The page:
As to what I'd attribute her Carries doing well, probably luck.


13
Tropical Fruit Discussion / Re: Truly Tropical Tour - Marlys Zill's Mango
« on: November 16, 2017, 02:08:10 PM »
'Hatcher' also received favorable mention.  That was a surprise to me.

That's another one that's going to go the way of the Dodo thanks to MBBS/rot.

What other mangoes are effected by this?
Terrible news about Venus as this is one of my favorites.

Anything descended from the Brooks cultivar is extremely questionable, along with maybe half of Haden descendants. We're still learning what and to what degree. Lemon Zest is another really bad one.

14
Tropical Fruit Discussion / Re: Truly Tropical Tour - Marlys Zill's Mango
« on: November 16, 2017, 11:16:14 AM »
'Hatcher' also received favorable mention.  That was a surprise to me.

That's another one that's going to go the way of the Dodo thanks to MBBS/rot.

15
Tropical Fruit Discussion / Re: Truly Tropical Tour - Marlys Zill's Mango
« on: November 16, 2017, 11:13:38 AM »
As none have posted the total list in the last minute of this video which says, "Mangos that do well in humid conditions and wetter soils" in alphabetical order are:

Angie, Beverly, Carrie, Juicy Peach, Maha Chanok, Marlys, Nell Petite, Pickering, Sweet Tart, Valcarrie, & Venus.

I can't recommend Angie, Carrie, or Venus for anyone wanting to grow mangos out there.

Angie has serious problems with foliar scab. It can vary from tree-to-tree but I had plenty of problems with it. Carrie trees *used* to produce well in the interior but now are susceptible to newer strains of anthracnose that will wipe out the inflorescence.

Venus is anthracnose resistant but was discovered to be highly susceptible to MBBS and probably should no longer be planted in south Florida. Zill probably won't graft it anymore.

16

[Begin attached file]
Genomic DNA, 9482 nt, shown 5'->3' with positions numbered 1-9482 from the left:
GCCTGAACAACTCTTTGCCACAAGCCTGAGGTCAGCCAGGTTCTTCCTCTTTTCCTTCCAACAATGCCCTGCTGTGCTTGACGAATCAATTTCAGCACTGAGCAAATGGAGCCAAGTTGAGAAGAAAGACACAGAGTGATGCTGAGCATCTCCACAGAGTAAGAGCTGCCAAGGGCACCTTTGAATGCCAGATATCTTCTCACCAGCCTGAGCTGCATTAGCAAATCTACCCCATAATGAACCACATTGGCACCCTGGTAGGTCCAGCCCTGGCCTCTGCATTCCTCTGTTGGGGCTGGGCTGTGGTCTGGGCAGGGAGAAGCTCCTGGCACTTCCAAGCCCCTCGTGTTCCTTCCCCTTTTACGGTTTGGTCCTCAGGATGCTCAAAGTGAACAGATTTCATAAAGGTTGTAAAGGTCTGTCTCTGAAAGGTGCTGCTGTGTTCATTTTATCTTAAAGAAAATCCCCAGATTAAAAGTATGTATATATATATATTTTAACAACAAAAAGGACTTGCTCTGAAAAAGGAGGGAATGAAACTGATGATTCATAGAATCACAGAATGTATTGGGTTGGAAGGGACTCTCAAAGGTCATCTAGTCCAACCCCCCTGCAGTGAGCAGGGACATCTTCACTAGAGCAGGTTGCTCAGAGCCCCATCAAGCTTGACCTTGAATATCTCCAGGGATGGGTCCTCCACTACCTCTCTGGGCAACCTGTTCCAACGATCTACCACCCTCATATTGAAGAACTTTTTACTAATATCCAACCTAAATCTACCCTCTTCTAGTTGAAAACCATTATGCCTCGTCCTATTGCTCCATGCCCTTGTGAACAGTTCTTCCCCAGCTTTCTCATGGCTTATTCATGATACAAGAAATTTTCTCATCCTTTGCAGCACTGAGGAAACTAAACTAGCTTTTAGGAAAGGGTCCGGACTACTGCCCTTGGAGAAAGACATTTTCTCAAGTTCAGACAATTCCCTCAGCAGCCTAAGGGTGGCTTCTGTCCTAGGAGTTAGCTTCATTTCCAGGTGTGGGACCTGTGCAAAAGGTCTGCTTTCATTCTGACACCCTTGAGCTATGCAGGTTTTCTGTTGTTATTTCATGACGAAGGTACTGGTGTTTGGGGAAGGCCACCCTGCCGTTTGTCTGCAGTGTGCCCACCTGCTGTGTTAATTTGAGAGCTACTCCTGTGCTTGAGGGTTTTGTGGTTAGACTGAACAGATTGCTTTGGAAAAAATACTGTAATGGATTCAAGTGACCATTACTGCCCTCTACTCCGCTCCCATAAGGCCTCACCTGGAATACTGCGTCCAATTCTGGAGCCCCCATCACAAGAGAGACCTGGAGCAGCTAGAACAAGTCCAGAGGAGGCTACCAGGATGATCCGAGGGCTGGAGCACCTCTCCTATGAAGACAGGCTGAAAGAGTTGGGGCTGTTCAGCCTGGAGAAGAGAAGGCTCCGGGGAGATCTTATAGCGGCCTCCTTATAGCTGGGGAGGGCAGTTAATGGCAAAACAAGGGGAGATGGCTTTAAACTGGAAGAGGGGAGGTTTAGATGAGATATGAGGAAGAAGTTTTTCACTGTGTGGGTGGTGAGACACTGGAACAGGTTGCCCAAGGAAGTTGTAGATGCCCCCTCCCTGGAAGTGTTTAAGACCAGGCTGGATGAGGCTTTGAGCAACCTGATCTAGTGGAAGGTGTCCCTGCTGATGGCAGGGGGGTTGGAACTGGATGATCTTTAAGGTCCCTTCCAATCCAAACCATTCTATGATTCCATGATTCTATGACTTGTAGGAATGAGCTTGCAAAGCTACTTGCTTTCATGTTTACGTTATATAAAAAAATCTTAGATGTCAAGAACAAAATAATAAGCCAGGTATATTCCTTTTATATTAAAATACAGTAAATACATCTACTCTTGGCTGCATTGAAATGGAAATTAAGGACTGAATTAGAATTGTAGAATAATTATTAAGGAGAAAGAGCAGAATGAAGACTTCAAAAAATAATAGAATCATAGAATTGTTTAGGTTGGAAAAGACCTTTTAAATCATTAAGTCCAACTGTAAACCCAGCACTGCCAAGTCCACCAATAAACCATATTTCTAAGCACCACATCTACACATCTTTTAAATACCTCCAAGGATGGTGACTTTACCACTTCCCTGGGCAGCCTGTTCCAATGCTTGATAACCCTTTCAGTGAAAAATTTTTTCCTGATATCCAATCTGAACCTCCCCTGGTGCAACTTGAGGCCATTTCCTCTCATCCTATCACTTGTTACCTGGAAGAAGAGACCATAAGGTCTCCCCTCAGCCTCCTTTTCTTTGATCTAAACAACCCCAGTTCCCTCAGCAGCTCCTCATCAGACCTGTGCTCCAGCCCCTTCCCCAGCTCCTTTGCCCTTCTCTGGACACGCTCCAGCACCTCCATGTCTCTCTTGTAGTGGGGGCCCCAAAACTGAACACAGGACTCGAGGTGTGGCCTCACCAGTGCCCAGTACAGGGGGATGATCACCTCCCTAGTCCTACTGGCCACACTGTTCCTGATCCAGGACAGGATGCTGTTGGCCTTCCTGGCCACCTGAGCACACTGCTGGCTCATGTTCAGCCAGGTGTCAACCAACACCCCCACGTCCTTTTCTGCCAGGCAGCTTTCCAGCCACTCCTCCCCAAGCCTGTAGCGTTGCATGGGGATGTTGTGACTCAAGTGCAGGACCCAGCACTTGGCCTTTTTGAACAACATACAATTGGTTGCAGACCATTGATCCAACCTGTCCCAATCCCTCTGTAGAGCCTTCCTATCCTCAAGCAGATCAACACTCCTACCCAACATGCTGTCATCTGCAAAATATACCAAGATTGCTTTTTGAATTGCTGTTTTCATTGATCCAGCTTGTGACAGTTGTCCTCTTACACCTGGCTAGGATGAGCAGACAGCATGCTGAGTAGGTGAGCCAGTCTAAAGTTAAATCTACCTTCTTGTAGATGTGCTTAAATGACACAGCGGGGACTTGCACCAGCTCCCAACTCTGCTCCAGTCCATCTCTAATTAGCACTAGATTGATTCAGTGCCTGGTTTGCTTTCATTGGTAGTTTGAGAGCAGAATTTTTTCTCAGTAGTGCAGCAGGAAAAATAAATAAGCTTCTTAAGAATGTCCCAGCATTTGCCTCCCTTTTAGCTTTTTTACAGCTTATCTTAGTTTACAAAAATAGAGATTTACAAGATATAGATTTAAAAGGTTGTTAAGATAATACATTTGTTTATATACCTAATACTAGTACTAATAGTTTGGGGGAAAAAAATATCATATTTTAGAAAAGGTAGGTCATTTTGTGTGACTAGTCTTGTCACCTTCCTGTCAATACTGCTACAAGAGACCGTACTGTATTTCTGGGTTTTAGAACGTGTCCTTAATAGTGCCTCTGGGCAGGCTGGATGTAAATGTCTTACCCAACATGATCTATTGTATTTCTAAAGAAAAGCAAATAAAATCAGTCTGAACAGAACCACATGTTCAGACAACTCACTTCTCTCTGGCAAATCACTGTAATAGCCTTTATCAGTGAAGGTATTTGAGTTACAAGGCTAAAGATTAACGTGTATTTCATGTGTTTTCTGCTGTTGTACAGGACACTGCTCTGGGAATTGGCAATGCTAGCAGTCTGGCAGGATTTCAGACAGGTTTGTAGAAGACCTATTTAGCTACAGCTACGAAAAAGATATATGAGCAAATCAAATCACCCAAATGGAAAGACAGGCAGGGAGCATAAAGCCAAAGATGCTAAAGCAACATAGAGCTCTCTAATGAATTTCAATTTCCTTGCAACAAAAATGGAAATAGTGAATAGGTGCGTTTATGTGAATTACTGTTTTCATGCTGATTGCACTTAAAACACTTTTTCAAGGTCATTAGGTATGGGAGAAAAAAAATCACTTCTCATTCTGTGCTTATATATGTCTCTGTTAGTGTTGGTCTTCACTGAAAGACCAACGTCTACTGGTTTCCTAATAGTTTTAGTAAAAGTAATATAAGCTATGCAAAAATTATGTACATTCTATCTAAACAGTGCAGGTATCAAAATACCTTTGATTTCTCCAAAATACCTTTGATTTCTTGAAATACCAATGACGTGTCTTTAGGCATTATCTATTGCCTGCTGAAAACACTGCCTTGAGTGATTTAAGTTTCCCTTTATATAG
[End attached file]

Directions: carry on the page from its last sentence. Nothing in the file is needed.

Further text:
Tropical Fruit Discussion / Re: Truly Tropical Tour - Marlys Zill's Mango
« on: November 14, 2017, 03:31:25 PM »
Seems she had decent clean crops from:
Marlys
Hatcher
Juicy Peach
Sweet Tart
Angie
Pickering
Neil Petite (Never heard of this one)

I was shocked as to how many trees either had very low yields, like 2 or 3, or none.  I guess I have this impression that most of ya'll in the central to south Florida area have "perfect" clime/soil/conditions for producing mangos and they should produce well most years.   Seems you have many challenges like we do with fruit trees just different in scope.

Loxahatchee is one of the worst places in Florida that mangos can be grown "successfully" (using that word rather loosely here). Mangos do not fruit well under those conditions for a variety of reasons:

1. High humidity has a depressing affect on the trees ability to flower at all, especially when temperatures are less than ideal
2. trees are more likely to flush vegetative growth at the wrong time
3. Fungus is a big problem, both on the flowers and fruit. There are aggressive strains of anthracnose that thrive in Loxahatchee that make it virtually impossible to get fruit from certain cultivars, even if they are treated with a good fungicidal program. There is also foliar scab, a big problem with certain cvs like Angie and Keitt. This can severely limit growth and impact the overall health of the tree